This phrase is frequently used as a quick defense when a supposedly humorous remark doesn’t land well and offends the listener.

While it’s intended to diffuse tension, it often minimizes the listener’s feelings or reaction.

Essentially, it tells the person they’re overreacting and should not feel hurt or insulted, shifting the blame rather than acknowledging the impact of the words.

12. “You’re so articulate!”

On the surface, this sounds like a compliment on someone’s eloquence or speaking skills. However, when said in certain contexts, especially to people of color, it carries an underlying implication of surprise or unspoken expectations based on stereotypes.

It’s a “compliment” that can demean and otherize, suggesting that the speaker’s proficiency is an anomaly rather than an expectation.

13. “You’ve done well for yourself considering your background”

This backhanded compliment is often meant to acknowledge someone’s success but ends up highlighting and judging their origins or circumstances as if those were hurdles they were not expected to overcome.

It insinuates that their achievements are somehow more remarkable because of a perceived disadvantage, which can come across as patronizing rather than supportive.

14. “Let me know how I can help”

While this offer may seem supportive, it places the onus of requesting help on the person in need, who might already be overwhelmed or uncomfortable asking for assistance.

It’s a vague offer that can come off as a polite gesture with no real intention of follow-through, leaving the person feeling more isolated rather than supported.

15. “You should smile more”

This unsolicited advice suggests that someone’s neutral or natural expression isn’t pleasant or acceptable, implying they would be more attractive or agreeable if they altered their demeanor to appear happier.

It disregards personal feelings and autonomy, prioritizing the observer’s comfort over the individual’s genuine emotions or state of mind.

16. “You’re actually good at this!”

This phrase might seem like a compliment at first, acknowledging someone’s skill or achievement.

However, the word “actually” implies surprise, as if the speaker had low expectations or doubts about the person’s abilities.

It can feel demeaning, suggesting that being competent is an exception rather than the rule for them, undermining their talents and efforts.

17. “That’s an… interesting choice”

The pause and emphasis on “interesting” can turn what might have been a neutral observation into a veiled critique.

This phrase often serves as a polite way to express disapproval or skepticism about someone’s decision, taste, or idea without outright saying it.

It’s a diplomatic way to convey doubt or distaste, leaving the underlying criticism unsaid but clearly felt.

18. “You’re lucky to have a job like this”

While intended to highlight the value of someone’s employment opportunity, this remark can belittle the hard work and qualifications that landed them the job in the first place.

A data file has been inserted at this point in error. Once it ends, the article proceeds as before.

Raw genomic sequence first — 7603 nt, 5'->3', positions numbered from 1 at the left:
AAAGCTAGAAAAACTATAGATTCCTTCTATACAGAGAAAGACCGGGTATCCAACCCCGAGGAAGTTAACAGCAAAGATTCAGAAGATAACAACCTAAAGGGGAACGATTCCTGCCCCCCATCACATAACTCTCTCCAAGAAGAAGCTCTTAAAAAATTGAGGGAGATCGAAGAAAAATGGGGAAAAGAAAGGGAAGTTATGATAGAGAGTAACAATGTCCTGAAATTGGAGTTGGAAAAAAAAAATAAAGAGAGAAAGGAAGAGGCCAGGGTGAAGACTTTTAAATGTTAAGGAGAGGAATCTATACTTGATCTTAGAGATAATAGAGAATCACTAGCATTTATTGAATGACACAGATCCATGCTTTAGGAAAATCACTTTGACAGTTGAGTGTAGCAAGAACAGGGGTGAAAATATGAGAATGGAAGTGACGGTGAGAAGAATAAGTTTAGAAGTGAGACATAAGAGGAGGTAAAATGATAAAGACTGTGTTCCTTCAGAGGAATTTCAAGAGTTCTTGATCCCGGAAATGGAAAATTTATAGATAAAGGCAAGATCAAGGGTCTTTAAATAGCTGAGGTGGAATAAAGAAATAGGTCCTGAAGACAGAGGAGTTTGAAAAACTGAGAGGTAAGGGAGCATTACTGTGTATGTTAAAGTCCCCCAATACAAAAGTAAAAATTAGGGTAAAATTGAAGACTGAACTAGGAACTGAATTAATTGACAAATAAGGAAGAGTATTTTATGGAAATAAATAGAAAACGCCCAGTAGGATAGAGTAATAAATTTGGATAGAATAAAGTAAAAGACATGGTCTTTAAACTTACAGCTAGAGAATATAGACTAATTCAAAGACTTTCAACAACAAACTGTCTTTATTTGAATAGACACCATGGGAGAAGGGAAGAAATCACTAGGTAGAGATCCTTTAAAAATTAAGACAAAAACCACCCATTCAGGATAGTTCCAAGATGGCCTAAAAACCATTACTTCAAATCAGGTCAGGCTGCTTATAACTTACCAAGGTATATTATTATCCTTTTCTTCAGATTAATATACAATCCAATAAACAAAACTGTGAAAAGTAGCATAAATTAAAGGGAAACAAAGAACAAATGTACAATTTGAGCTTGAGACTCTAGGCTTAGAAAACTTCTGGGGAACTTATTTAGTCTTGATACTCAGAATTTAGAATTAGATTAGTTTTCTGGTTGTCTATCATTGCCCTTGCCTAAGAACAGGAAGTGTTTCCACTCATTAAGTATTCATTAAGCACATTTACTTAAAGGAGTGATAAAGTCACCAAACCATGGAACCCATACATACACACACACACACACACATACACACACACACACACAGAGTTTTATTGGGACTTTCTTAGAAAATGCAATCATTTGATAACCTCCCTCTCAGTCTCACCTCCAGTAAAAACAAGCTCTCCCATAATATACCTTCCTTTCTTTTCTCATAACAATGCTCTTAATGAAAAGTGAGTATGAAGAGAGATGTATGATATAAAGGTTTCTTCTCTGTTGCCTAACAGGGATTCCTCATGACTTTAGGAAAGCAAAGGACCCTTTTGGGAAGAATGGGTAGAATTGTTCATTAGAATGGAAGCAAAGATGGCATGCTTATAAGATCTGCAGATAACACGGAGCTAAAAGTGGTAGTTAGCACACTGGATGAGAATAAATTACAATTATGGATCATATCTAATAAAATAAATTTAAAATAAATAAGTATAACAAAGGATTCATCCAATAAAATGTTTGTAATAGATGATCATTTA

It frames their achievement as mere fortune rather than merit, potentially undermining their professional worth and contributions.

19. “If I were you, I would have…”

Offering unsolicited advice or hypothetical solutions can come across as presumptuous and condescending.

This phrase suggests that the speaker believes they could have handled a situation better, undermining the listener’s decisions and experiences.

It often fails to acknowledge the complexities of the scenario or the individual’s circumstances, promoting a one-size-fits-all solution where it may not fit.

20. “You’re so much nicer than I expected”

This backhanded compliment implies that the speaker had preconceived negative assumptions about the person based on stereotypes, rumors, or first impressions.

While it may be intended to express pleasant surprise, it also reveals an initial judgment or bias that casts a shadow over the interaction, making the “compliment” more of an insult.

Conclusion

Communication is tricky. Even when we try to be polite, sometimes we accidentally come off as rude. It’s important to think about not just what we say, but how it might make others feel.

By being more thoughtful and clear, we can make sure our words build bridges, not barriers, and truly show kindness to each other.

 

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Lachlan Brown

I’m Lachlan Brown, the founder, and editor of Hack Spirit. I love writing practical articles that help others live a mindful and better life. I have a graduate degree in Psychology and I’ve spent the last 15 years reading and studying all I can about human psychology and practical ways to hack our mindsets. Check out my latest book on the Hidden Secrets of Buddhism and How it Saved My Life. If you want to get in touch with me, hit me up on Facebook or Twitter.